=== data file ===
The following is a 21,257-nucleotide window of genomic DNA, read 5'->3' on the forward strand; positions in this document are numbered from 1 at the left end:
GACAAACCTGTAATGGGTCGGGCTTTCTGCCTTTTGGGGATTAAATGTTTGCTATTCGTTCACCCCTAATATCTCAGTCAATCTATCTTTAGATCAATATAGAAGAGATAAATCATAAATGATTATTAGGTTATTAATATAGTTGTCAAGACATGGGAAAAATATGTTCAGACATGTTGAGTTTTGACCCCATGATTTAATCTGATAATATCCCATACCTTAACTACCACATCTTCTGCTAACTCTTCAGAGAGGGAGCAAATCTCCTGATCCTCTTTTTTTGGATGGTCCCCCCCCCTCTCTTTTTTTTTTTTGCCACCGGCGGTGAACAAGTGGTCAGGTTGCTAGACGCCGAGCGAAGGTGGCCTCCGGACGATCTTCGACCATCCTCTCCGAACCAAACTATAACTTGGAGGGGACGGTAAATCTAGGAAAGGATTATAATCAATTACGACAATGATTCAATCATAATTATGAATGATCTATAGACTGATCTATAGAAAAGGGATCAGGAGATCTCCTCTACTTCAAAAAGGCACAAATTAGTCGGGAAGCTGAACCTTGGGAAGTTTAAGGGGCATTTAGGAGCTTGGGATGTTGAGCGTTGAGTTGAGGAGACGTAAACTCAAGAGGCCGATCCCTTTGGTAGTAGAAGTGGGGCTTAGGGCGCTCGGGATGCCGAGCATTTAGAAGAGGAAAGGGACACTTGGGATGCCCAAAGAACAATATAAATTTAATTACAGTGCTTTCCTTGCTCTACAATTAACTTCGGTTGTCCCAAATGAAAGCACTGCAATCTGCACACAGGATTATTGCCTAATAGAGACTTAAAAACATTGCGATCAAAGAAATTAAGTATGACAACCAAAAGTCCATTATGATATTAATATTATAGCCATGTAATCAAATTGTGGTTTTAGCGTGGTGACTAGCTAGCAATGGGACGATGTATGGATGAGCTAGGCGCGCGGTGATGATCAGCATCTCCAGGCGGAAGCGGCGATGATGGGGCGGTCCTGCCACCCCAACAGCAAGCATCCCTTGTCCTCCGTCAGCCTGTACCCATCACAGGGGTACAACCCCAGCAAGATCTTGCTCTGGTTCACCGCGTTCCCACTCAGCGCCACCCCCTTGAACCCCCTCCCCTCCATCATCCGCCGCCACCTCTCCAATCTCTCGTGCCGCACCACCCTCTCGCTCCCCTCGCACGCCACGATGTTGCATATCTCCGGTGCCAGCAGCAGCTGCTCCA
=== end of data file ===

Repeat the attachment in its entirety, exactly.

The following is a 21,257-nucleotide window of genomic DNA, read 5'->3' on the forward strand; positions in this document are numbered from 1 at the left end:
GACAAACCTGTAATGGGTCGGGCTTTCTGCCTTTTGGGGATTAAATGTTTGCTATTCGTTCACCCCTAATATCTCAGTCAATCTATCTTTAGATCAATATAGAAGAGATAAATCATAAATGATTATTAGGTTATTAATATAGTTGTCAAGACATGGGAAAAATATGTTCAGACATGTTGAGTTTTGACCCCATGATTTAATCTGATAATATCCCATACCTTAACTACCACATCTTCTGCTAACTCTTCAGAGAGGGAGCAAATCTCCTGATCCTCTTTTTTTGGATGGTCCCCCCCCCTCTCTTTTTTTTTTTTGCCACCGGCGGTGAACAAGTGGTCAGGTTGCTAGACGCCGAGCGAAGGTGGCCTCCGGACGATCTTCGACCATCCTCTCCGAACCAAACTATAACTTGGAGGGGACGGTAAATCTAGGAAAGGATTATAATCAATTACGACAATGATTCAATCATAATTATGAATGATCTATAGACTGATCTATAGAAAAGGGATCAGGAGATCTCCTCTACTTCAAAAAGGCACAAATTAGTCGGGAAGCTGAACCTTGGGAAGTTTAAGGGGCATTTAGGAGCTTGGGATGTTGAGCGTTGAGTTGAGGAGACGTAAACTCAAGAGGCCGATCCCTTTGGTAGTAGAAGTGGGGCTTAGGGCGCTCGGGATGCCGAGCATTTAGAAGAGGAAAGGGACACTTGGGATGCCCAAAGAACAATATAAATTTAATTACAGTGCTTTCCTTGCTCTACAATTAACTTCGGTTGTCCCAAATGAAAGCACTGCAATCTGCACACAGGATTATTGCCTAATAGAGACTTAAAAACATTGCGATCAAAGAAATTAAGTATGACAACCAAAAGTCCATTATGATATTAATATTATAGCCATGTAATCAAATTGTGGTTTTAGCGTGGTGACTAGCTAGCAATGGGACGATGTATGGATGAGCTAGGCGCGCGGTGATGATCAGCATCTCCAGGCGGAAGCGGCGATGATGGGGCGGTCCTGCCACCCCAACAGCAAGCATCCCTTGTCCTCCGTCAGCCTGTACCCATCACAGGGGTACAACCCCAGCAAGATCTTGCTCTGGTTCACCGCGTTCCCACTCAGCGCCACCCCCTTGAACCCCCTCCCCTCCATCATCCGCCGCCACCTCTCCAATCTCTCGTGCCGCACCACCCTCTCGCTCCCCTCGCACGCCACGATGTTGCATATCTCCGGTGCCAGCAGCAGCTGCTCCA